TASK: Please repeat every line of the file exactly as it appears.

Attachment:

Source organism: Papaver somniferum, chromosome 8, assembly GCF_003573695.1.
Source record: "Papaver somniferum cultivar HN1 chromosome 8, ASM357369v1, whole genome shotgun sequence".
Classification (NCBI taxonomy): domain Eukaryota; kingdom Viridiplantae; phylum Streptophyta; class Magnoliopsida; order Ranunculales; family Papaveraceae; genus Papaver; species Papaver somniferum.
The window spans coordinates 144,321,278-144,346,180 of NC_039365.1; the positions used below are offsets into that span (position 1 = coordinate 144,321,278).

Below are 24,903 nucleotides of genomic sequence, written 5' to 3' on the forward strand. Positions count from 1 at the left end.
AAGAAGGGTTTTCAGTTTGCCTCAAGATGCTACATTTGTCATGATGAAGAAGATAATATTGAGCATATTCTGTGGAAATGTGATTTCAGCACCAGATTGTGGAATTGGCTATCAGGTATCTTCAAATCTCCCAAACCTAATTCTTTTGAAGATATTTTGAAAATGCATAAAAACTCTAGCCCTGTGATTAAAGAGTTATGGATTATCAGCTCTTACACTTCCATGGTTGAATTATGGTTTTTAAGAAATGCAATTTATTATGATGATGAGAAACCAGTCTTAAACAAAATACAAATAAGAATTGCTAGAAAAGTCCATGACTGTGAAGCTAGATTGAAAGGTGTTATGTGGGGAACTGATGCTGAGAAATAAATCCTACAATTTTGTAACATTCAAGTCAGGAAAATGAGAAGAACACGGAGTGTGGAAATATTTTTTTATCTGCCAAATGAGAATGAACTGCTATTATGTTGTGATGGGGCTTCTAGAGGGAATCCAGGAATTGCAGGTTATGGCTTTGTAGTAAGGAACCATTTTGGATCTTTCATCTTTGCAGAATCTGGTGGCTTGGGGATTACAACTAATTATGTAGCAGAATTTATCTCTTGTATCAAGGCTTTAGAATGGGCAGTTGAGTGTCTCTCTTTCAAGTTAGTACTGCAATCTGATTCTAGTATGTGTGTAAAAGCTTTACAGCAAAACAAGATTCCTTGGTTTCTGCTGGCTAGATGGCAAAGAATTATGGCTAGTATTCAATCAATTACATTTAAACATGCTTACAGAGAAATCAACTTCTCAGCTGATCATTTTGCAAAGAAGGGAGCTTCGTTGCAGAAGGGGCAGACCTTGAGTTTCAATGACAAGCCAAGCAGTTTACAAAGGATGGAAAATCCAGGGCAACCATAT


Source organism: Papaver somniferum, chromosome 8, assembly GCF_003573695.1.
Source record: "Papaver somniferum cultivar HN1 chromosome 8, ASM357369v1, whole genome shotgun sequence".
Classification (NCBI taxonomy): domain Eukaryota; kingdom Viridiplantae; phylum Streptophyta; class Magnoliopsida; order Ranunculales; family Papaveraceae; genus Papaver; species Papaver somniferum.
The window spans coordinates 144,321,278-144,346,180 of NC_039365.1; the positions used below are offsets into that span (position 1 = coordinate 144,321,278).

Below are 24,903 nucleotides of genomic sequence, written 5' to 3' on the forward strand. Positions count from 1 at the left end.
AAGAAGGGTTTTCAGTTTGCCTCAAGATGCTACATTTGTCATGATGAAGAAGATAATATTGAGCATATTCTGTGGAAATGTGATTTCAGCACCAGATTGTGGAATTGGCTATCAGGTATCTTCAAATCTCCCAAACCTAATTCTTTTGAAGATATTTTGAAAATGCATAAAAACTCTAGCCCTGTGATTAAAGAGTTATGGATTATCAGCTCTTACACTTCCATGGTTGAATTATGGTTTTTAAGAAATGCAATTTATTATGATGATGAGAAACCAGTCTTAAACAAAATACAAATAAGAATTGCTAGAAAAGTCCATGACTGTGAAGCTAGATTGAAAGGTGTTATGTGGGGAACTGATGCTGAGAAATAAATCCTACAATTTTGTAACATTCAAGTCAGGAAAATGAGAAGAACACGGAGTGTGGAAATATTTTTTTATCTGCCAAATGAGAATGAACTGCTATTATGTTGTGATGGGGCTTCTAGAGGGAATCCAGGAATTGCAGGTTATGGCTTTGTAGTAAGGAACCATTTTGGATCTTTCATCTTTGCAGAATCTGGTGGCTTGGGGATTACAACTAATTATGTAGCAGAATTTATCTCTTGTATCAAGGCTTTAGAATGGGCAGTTGAGTGTCTCTCTTTCAAGTTAGTACTGCAATCTGATTCTAGTATGTGTGTAAAAGCTTTACAGCAAAACAAGATTCCTTGGTTTCTGCTGGCTAGATGGCAAAGAATTATGGCTAGTATTCAATCAATTACATTTAAACATGCTTACAGAGAAATCAACTTCTCAGCTGATCATTTTGCAAAGAAGGGAGCTTCGTTGCAGAAGGGGCAGACCTTGAGTTTCAATGACAAGCCAAGCAGTTTACAAAGGATGGAAAATCCAGGGCAACCATAT